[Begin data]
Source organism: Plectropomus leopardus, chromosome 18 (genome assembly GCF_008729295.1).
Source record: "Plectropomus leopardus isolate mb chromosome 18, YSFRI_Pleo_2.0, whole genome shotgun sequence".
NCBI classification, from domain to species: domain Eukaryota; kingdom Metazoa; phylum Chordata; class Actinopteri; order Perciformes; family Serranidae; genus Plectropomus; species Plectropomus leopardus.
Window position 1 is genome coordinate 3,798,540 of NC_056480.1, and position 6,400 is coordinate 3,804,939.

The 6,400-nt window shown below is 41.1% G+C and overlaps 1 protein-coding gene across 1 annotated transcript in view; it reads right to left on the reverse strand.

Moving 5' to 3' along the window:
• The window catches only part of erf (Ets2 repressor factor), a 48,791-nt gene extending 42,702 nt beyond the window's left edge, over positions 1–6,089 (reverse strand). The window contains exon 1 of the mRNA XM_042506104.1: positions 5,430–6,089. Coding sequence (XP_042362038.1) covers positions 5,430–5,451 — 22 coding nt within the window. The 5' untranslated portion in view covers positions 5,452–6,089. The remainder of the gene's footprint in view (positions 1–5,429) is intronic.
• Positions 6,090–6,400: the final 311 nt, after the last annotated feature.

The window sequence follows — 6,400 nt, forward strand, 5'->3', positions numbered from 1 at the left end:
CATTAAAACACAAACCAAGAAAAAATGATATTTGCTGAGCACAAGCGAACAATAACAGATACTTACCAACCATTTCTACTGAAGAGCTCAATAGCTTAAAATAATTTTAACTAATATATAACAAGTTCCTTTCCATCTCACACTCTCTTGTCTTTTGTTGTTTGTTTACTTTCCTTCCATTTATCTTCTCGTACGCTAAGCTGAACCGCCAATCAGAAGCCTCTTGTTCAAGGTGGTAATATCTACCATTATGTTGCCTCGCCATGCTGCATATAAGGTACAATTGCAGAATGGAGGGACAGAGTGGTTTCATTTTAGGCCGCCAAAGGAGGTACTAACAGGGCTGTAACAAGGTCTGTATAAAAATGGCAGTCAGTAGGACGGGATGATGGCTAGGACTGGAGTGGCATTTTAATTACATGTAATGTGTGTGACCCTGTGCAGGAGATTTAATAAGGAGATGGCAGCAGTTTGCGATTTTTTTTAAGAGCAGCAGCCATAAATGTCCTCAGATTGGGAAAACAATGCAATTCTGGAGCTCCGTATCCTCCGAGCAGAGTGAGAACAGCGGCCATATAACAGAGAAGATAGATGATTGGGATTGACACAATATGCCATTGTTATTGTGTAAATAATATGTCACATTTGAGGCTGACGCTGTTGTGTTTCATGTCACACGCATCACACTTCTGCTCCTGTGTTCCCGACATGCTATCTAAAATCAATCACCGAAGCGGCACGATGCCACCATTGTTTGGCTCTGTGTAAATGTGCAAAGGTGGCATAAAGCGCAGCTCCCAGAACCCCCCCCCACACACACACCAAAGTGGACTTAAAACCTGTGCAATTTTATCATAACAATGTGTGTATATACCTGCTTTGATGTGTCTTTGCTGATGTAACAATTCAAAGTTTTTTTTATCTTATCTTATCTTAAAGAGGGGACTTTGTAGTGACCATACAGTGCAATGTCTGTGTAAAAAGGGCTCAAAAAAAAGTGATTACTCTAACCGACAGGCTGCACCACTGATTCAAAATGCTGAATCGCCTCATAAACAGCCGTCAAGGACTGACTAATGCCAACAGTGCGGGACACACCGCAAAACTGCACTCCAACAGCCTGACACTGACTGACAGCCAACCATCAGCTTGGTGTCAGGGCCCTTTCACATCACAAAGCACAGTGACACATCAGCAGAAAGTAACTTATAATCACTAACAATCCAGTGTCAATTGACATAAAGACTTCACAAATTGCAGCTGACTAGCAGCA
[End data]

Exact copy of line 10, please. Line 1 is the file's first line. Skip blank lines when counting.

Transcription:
CATTAAAACACAAACCAAGAAAAAATGATATTTGCTGAGCACAAGCGAACAATAACAGATACTTACCAACCATTTCTACTGAAGAGCTCAATAGCTTAAAATAATTTTAACTAATATATAACAAGTTCCTTTCCATCTCACACTCTCTTGTCTTTTGTTGTTTGTTTACTTTCCTTCCATTTATCTTCTCGTACGCTAAGCTGAACCGCCAATCAGAAGCCTCTTGTTCAAGGTGGTAATATCTACCATTATGTTGCCTCGCCATGCTGCATATAAGGTACAATTGCAGAATGGAGGGACAGAGTGGTTTCATTTTAGGCCGCCAAAGGAGGTACTAACAGGGCTGTAACAAGGTCTGTATAAAAATGGCAGTCAGTAGGACGGGATGATGGCTAGGACTGGAGTGGCATTTTAATTACATGTAATGTGTGTGACCCTGTGCAGGAGATTTAATAAGGAGATGGCAGCAGTTTGCGATTTTTTTTAAGAGCAGCAGCCATAAATGTCCTCAGATTGGGAAAACAATGCAATTCTGGAGCTCCGTATCCTCCGAGCAGAGTGAGAACAGCGGCCATATAACAGAGAAGATAGATGATTGGGATTGACACAATATGCCATTGTTATTGTGTAAATAATATGTCACATTTGAGGCTGACGCTGTTGTGTTTCATGTCACACGCATCACACTTCTGCTCCTGTGTTCCCGACATGCTATCTAAAATCAATCACCGAAGCGGCACGATGCCACCATTGTTTGGCTCTGTGTAAATGTGCAAAGGTGGCATAAAGCGCAGCTCCCAGAACCCCCCCCCACACACACACCAAAGTGGACTTAAAACCTGTGCAATTTTATCATAACAATGTGTGTATATACCTGCTTTGATGTGTCTTTGCTGATGTAACAATTCAAAGTTTTTTTTATCTTATCTTATCTTAAAGAGGGGACTTTGTAGTGACCATACAGTGCAATGTCTGTGTAAAAAGGGCTCAAAAAAAAGTGATTACTCTAACCGACAGGCTGCACCACTGATTCAAAATGCTGAATCGCCTCATAAACAGCCGTCAAGGACTGACTAATGCCAACAGTGCGGGACACACCGCAAAACTGCACTCCAACAGCCTGACACTGACTGACAGCCAACCATCAGCTTGGTGTCAGGGCCCTTTCACATCACAAAGCACAGTGACACATCAGCAGAAAGTAACTTATAATCACTAACAATCCAGTGTCAATTGACATAAAGACTTCACAAATTGCAGCTGACTAGCAGCA